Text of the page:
The question rattling around in the back of many people’s minds, what does it take to complete an Ironman? What follows isn’t a comprehensive list of attributes and prerequisites to complete a race, but are worth considering before you take the leap and book yourself a race entry.
Medical clearance to compete
While you do not have to be a perfect picture of health and fitness to complete your race, some ongoing conditions may require careful management during your training. People suffering with conditions such as diabetes, heart angina or even cancer have successfully completed Ironman races, but if you are in any doubt about any conditions you are currently suffering with, seek professional approval before engaging in training, and consider hiring a coach to help you manage your training in an affective manner.
Triathlon, and especially Ironman isn’t a case of putting in the training beforehand, turning up on race day and flying around the course. It will hurt, you will think about giving up numerous times, it will push you to your limits and humble you. You are not entitled to an Ironman finish simply because you trained and paid your entry fee, you earn that title after pushing yourself above and beyond your limit, and for that you need willpower in spades.
I’m not going to try to tell you triathlon is a cheap sport, and there’s no getting around the fact that you need some money to finance your kit purchases. If you’re trying to get through on a budget you’re looking at £150 for a swimming wetsuit, £500 for a bike and £100 for a pair of trainers as the bare essentials. Add onto that race entry fees (up to £400 for an official IRONMAN event), travel, accommodation e.t.c. and you’re looking at the best part of £1500 to go from total beginner to Ironman finisher.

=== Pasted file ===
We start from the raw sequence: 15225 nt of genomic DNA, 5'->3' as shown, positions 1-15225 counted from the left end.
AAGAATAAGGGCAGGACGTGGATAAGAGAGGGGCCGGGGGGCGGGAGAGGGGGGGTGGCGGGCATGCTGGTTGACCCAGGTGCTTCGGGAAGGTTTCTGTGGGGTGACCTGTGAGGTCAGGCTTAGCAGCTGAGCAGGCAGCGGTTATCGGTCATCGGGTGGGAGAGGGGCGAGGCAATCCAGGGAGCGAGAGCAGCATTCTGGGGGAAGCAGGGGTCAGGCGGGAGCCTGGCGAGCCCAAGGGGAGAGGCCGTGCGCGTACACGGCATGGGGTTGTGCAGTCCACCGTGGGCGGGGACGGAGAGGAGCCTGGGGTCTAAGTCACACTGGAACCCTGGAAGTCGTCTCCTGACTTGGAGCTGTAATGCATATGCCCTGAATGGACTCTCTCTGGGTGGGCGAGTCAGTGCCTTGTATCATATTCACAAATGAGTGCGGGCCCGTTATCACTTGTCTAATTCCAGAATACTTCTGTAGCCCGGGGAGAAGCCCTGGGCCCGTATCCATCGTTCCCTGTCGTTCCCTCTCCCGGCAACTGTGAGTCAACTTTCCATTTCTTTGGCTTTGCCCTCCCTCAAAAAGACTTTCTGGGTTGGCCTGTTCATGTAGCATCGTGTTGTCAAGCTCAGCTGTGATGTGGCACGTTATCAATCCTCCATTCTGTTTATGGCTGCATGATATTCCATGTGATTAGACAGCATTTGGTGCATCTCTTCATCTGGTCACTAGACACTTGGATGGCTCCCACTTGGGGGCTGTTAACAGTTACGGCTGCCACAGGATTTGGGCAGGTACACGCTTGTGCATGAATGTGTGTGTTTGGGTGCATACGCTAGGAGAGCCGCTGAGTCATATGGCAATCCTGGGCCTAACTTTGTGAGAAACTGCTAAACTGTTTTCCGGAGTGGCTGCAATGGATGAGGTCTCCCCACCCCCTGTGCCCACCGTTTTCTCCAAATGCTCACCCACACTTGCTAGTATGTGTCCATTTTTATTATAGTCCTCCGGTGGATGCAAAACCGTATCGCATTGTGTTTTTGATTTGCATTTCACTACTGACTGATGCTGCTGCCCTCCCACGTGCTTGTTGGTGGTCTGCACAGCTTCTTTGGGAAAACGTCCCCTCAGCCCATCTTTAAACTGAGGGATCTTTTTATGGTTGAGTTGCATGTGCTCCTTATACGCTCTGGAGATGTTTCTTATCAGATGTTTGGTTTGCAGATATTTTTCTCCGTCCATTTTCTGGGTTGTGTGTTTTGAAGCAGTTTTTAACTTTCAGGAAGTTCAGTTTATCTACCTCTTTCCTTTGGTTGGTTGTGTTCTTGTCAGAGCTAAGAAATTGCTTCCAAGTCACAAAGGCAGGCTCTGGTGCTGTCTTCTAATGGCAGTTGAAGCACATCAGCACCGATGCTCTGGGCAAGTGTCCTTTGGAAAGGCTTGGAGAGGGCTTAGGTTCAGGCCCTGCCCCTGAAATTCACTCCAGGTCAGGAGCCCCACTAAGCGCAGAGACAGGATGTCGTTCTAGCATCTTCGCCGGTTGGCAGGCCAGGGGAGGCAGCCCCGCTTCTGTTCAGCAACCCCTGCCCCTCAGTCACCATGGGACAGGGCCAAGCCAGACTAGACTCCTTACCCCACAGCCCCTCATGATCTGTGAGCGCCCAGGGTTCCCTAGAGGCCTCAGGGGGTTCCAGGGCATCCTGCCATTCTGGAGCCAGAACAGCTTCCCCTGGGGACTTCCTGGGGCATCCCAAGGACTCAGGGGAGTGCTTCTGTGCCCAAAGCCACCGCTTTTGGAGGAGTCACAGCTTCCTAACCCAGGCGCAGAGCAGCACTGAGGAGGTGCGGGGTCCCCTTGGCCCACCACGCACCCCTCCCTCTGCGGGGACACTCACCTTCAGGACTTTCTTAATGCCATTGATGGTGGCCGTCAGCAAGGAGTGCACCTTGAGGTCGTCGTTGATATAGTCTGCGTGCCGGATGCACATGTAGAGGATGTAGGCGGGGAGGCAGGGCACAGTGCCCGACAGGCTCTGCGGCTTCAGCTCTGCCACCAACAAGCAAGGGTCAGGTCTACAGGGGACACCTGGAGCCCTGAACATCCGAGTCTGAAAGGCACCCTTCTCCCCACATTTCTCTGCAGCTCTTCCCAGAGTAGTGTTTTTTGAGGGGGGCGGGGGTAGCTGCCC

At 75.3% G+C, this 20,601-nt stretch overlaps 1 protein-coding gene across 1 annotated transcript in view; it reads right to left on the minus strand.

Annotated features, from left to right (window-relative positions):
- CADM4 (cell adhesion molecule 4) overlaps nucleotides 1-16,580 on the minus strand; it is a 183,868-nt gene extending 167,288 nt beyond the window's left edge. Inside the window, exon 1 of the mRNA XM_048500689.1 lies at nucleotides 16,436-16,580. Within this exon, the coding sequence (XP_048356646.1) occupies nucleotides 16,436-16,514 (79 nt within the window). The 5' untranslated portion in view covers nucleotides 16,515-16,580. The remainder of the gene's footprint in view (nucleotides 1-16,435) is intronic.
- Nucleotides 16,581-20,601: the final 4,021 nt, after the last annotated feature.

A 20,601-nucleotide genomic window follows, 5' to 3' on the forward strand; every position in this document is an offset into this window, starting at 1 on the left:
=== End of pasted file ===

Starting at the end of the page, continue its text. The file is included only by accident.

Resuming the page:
Time to train
This needn’t be excessive amounts, some people can complete an Ironman on 7 hours of training a week, but if you have just become a parent or are about to start a time consuming contract, it may be worth considering whether you have the time to put in the training you need. Ironman as a sport isn’t going anywhere in a hurry so it may be worth postponing for a year when you have more time to dedicate.
A support network
People in your life need to be behind you, from your friends to your partner and your parents to your boss, the more people who tolerate your reduced availability and habit of resembling a zombie at 3PM when the 6AM swim set catches up with you, the better. I hear stories about relationships which have been put under serious strain by a partner feeling abandoned by their other half who is training for a race, however I have also heard about many families who have been bought closer together by the experience, providing a role model for their children. You need people to pick you up when you’re down, kick you out the door when you’re lacking motivation, and to cheer you round the course on the day. Don’t underestimate the impact a strong support network will have on your race and preparations.
Experience in triathlon
I’m not saying your first race can’t be an Ironman, but I strongly recommend against it. There’s much more to the sport than simply stringing together a swim, bike ride and run, many lessons which you only learn on your first time out. If you aren’t interested in shorter events, than at least get a 70.3 under your belt before your first full distance. The more races you have under your belt before your Ironman the more relaxed you will be on the start line and the better positioned you are to earn that coveted title.
I’m not talking about the kind of motivation that comes from watching a glossy video compilation on YouTube and declaring to the world that one day you will complete an Ironman, I’m talking about the kind of motivation which comes from forking out the hard cash to enter a race, and getting up at 5AM for a run. Where training for your race is more important than a boozy night out or a visit to a fast food chain. Your race has to mean something special for you to complete it. If you’re anything but completely motivated to get out and train, you’re unlikely to finish. It’s not for the faint hearted, and it’s certainly not easy. Thousands of people complete their first Ironman every year without an athletic background, but they complete the challenge because they’re hungry for it. You can’t turn up and “smash” an Ironman, you need a real hunger burning away inside of you to consistently put in the training and cross that finish line
There are very few people out there who aren’t capable of finishing an Ironman triathlon, athletes in their 80s and amputees frequently make it across the finish line, with enough passion and hunger I have every faith you can cross the line yourself.